While it was good to see Corcoran and the supporting cast (especially Freeman) again, the best parts of the episode came from General Donovan, freshly back from the war to bring law and order back to the Sixth Ward.  Donovan is played by none other than Donal Logue, whose recent work has been strong across the board.  (He was excellent in the much-missed Terriers, and his supporting role on Sons of Anarchy last season was fantastic.)  He’s come a long way since MTV promos, and these days he’s the human version of the Nintendo Seal of Quality.  He brings a whole new energy to the show and at this point it’s not possible to tell where he’s going to fall in the street cops vs. bosses struggle.  Fontana has compared him to Boss Tweed, so presumably he’s not going to turn out to be one of the good guys.  But based on this episode, he comes off as sort of a pragmatic idealist.  It’s a really great performance, and we can’t wait to see where his character is going.

Based on just the one episode, it seems like this season might be easier to follow than the first.  It’s more clear who’s important and the class struggle that drove last year’s episodes is largely in the background.  If the conflict between Corcoran and Donovan forms the spine of Season Two, Copper could go to a whole new level.  At the very least, we got the great scene of Eva expanding her prostitution business and giving a speech about “good, honest whoring”.  Brought back fond memories of Deadwood’s Joanie Stubbs, she did.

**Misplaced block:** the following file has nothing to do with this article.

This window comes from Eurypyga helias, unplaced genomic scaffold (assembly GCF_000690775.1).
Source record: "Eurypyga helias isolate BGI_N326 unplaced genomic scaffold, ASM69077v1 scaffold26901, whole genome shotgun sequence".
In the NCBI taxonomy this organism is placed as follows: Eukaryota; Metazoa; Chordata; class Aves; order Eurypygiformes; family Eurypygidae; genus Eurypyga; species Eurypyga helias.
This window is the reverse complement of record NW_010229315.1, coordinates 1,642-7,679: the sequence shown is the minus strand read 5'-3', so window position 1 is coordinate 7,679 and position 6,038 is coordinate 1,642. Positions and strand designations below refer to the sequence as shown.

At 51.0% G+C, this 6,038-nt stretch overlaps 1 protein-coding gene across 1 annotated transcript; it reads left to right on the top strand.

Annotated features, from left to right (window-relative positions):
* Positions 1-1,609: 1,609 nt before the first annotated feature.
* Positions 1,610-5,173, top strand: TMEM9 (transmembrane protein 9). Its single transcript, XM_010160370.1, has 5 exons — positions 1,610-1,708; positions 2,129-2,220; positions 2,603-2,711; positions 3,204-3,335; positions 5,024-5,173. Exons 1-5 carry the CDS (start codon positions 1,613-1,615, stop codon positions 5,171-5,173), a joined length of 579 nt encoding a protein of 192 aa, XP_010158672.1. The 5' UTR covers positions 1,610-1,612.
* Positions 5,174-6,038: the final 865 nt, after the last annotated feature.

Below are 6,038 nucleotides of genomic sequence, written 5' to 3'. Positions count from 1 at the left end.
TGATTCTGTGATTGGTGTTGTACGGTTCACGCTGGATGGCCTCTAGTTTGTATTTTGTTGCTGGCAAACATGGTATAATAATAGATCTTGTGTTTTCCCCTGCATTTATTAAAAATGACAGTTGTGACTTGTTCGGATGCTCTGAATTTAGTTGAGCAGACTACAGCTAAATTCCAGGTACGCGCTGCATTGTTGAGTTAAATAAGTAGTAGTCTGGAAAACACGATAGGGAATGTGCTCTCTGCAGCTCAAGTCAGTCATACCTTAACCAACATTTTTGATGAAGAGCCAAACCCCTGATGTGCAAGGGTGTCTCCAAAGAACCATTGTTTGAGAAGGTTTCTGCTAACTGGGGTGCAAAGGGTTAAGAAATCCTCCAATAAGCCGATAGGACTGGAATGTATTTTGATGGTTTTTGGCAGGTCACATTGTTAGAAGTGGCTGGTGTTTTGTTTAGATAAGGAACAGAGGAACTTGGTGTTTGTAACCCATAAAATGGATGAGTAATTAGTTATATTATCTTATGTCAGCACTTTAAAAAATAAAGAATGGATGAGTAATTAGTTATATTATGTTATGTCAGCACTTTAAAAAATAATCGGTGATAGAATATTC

The Fosters–This show keeps getting to be a more and more solid family drama, even if we’re sort of uncomfortable that Max from Wizards of Waverly Place is basically a romantic leading man now.  That’s just nuts.  But he’s also a pretty decent actor, as are the rest of the kids in this cast.  This week, it was time for Mariana’s quinceanera, and her moms had gone all out on the celebration, feeling it is important to keep their daughter linked to her cultural heritage, even though she doesn’t really have any ties to it normally.  Mariana was being a brat; fretting about dancing with her two moms (they got Mike, Brandon’s dad, to fill in), and wigging out when she overheard Lexie and Jesus talking about the relationship they’re hiding from her.  Eventually, they all made up, following a heart-tugging picture montage at the party, and she apologized to her moms.  Brandon dumped Talia, who was still being a jealous bitch to Callie, continually shooting her a stink eye every time Brandon was nice to her and throwing around the name of the mysterious “Liam” multiple times.  WhenBrandon followed her out of the party to talk to her and the sexual tension between them got too much (points to the show for addressing the taboo of teenage foster kids hooking up with their foster siblings), she fled to the beach to hang out with the loner dude from her English class.  Brandon was stuck driving his drunk father home, which may or not be the thread to a bigger storyline about Mike the alcoholic.